Dr LLOYD KEIGWIN: We add a little more liquid nitrogen here, and this trap will capture the carbon dioxide produced as this sample falls in the hot acid. And soon we’ll know was the conveyor circulation on or off at this particular time.
NARRATOR: To his surprise he found massive variations in the composition of the shells. In other words at times in the past the conveyor must have switched off. When this work was published Wally Broecker knew exactly what it meant. It was the clue he had been looking for.
Prof WALLY BROECKER: The greatest joy to a scientist is discovery. It’s almost as if nature is trying to prevent us from uncovering her secrets.
NARRATOR: So he put it all together. The huge drops in temperature seen in the Greenland ice, the shells that said the conveyor had been cut off, they had to be connected.
Prof WALLY BROECKER: Well it was, it was this merging two parts of my science, the understanding of the ocean and the understanding of the climate. It popped in to my head that one way you could do that would be by turning on and off the what’s now called the conveyor belt, the deep water formation in the north Atlantic. And so I got the idea well hell if you turned that on and off or up and down, that could make at least in Europe very large climate changes.
NARRATOR: Broecker believed this explained the massive jolts in temperature seen in Greenland, the conveyor had switched off.
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NARRATOR: And if it had happened before it could happen again. And if it did Britain would be plunged in to a bitterly cold climate. But then someone pointed out one obvious flaw in the theory. This isn’t the age of global cooling but of global warming. Eight of the ten warmest years on record fell in the last decade. Climate experts are predicting temperatures to rise faster than at any time since the last ice age.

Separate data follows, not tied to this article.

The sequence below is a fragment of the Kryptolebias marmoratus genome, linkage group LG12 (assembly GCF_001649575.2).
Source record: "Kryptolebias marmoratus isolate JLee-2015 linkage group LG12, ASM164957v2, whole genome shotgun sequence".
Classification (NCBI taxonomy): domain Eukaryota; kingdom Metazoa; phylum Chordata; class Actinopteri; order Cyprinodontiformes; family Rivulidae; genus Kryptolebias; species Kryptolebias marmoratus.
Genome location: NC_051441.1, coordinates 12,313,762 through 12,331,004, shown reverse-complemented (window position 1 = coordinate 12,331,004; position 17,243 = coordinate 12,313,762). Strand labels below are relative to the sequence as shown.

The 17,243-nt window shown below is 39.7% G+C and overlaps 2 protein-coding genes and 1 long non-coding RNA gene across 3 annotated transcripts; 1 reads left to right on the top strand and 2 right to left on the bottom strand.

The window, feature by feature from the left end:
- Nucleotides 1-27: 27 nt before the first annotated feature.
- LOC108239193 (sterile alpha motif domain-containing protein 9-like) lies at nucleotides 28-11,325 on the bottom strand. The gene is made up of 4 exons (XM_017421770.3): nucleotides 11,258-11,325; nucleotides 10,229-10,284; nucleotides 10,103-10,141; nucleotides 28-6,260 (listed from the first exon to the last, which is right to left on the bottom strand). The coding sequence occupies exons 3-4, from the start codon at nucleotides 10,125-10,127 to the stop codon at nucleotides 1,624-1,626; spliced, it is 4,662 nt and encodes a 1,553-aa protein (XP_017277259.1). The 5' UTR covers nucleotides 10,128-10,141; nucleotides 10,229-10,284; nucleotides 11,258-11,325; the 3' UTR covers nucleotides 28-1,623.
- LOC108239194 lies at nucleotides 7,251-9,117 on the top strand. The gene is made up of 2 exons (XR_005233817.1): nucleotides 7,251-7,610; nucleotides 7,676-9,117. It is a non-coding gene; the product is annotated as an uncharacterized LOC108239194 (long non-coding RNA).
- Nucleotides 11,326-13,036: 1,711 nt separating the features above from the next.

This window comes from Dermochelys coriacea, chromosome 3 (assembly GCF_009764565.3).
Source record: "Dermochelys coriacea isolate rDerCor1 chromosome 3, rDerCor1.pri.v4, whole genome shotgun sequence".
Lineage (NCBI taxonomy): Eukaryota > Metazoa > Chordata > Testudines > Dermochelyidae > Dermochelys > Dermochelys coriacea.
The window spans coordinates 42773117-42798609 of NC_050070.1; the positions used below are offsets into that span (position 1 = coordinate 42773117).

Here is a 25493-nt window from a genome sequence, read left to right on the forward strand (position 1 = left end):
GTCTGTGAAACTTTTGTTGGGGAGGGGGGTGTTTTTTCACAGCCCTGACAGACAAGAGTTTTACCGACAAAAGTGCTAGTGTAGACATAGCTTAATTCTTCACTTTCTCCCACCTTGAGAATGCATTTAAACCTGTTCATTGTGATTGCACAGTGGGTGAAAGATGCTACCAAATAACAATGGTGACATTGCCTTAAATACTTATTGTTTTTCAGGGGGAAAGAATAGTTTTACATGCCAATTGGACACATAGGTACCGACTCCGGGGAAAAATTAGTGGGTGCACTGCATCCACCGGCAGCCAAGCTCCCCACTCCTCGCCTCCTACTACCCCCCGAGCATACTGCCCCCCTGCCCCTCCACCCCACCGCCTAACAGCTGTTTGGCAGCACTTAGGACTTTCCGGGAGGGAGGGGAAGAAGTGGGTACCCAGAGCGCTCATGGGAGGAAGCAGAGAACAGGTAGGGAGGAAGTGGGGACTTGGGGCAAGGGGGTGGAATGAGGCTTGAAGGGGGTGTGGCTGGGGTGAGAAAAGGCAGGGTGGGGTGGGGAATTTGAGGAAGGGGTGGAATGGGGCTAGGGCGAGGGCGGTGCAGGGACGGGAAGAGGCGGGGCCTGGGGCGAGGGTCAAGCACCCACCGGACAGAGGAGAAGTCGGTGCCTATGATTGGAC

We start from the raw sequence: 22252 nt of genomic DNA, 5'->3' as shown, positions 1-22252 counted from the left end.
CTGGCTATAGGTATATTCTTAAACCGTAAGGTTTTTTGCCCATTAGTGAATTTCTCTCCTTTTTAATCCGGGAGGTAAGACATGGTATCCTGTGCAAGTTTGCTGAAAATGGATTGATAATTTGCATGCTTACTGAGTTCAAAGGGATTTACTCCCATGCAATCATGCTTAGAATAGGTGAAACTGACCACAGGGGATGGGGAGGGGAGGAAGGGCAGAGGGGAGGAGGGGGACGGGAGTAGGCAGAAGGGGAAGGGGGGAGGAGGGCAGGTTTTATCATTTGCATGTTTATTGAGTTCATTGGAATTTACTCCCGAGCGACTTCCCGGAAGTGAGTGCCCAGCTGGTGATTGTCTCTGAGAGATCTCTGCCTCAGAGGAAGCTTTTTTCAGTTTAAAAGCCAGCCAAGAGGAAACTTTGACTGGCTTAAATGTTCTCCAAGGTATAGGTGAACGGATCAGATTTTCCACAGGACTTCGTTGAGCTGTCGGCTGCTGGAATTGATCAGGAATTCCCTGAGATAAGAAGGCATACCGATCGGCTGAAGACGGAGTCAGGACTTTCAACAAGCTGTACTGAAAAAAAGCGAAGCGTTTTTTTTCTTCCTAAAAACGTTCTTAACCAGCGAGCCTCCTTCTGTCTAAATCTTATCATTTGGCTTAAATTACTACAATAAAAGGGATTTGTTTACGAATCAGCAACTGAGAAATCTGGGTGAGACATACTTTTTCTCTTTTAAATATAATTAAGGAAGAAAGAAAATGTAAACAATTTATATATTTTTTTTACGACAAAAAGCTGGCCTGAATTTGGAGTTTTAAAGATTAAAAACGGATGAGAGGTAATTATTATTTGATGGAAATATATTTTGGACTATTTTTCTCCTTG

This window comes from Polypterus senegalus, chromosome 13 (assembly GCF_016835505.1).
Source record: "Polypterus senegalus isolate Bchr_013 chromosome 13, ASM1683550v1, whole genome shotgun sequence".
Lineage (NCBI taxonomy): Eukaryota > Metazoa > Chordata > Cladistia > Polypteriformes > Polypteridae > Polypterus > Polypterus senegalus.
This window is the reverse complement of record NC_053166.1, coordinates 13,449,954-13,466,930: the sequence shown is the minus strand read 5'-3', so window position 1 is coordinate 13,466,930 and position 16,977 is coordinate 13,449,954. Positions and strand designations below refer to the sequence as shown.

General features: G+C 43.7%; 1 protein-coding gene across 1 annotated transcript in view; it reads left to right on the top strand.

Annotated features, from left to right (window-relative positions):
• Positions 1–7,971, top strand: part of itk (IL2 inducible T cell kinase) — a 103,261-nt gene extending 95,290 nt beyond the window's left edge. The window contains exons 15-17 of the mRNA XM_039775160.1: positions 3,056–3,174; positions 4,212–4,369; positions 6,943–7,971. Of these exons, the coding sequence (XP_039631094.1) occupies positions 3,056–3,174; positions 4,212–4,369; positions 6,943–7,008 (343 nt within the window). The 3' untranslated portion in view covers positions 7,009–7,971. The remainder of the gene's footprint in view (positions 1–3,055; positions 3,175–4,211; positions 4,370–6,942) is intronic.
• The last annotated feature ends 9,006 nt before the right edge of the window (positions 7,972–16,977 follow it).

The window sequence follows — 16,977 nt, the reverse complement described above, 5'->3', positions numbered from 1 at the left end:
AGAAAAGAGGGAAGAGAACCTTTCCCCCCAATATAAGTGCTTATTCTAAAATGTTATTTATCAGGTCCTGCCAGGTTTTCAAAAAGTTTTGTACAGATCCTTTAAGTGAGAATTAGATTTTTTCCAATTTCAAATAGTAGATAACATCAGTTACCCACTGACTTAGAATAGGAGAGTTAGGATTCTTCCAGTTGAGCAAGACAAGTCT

Dr RICHARD WOOD (Met. Office): The models that are used to make the predictions of global warming suggest that by the end of the century the warming we would see will be between about one and a half degrees and around six degrees. And really to go to see that in historical context you’d have to go back hundreds of thousands, maybe even millions of years to see a climate in the past that was that warm.
NARRATOR: The effects of global warming are being felt across the planet. The talk is not of ice but about how to prepare for hotter weather and the extremes that would bring.
PROF BILL MCGUIRE: Global warming should make the UK a more hazardous place to live. Particularly during the winter when we have not only more rain but we have more heavy precipitation, bursts of extreme rainfall. This is going to mean that for example river flooding is much more common, much more frequent and its implications will be much more serious.
Dr RICHARD WOOD: They’ll be changes in er frequency of things like tropical cyclones. And possible storms in the er outside the tropics and there are some latitudes to the UK and Europe.
NARRATOR: These are the changes our government is urgently planning for in the coming century. But recent discoveries suggest we might have to gear up for ice, not heat and rain. But our understanding of global warming maybe too simplistic. One of the most important of these discoveries was made by a team of NASA scientists based inside the arctic circle. Bill Krabill and his team have spent the last decade monitoring the effect of global warming upon the vast Greenland ice sheet.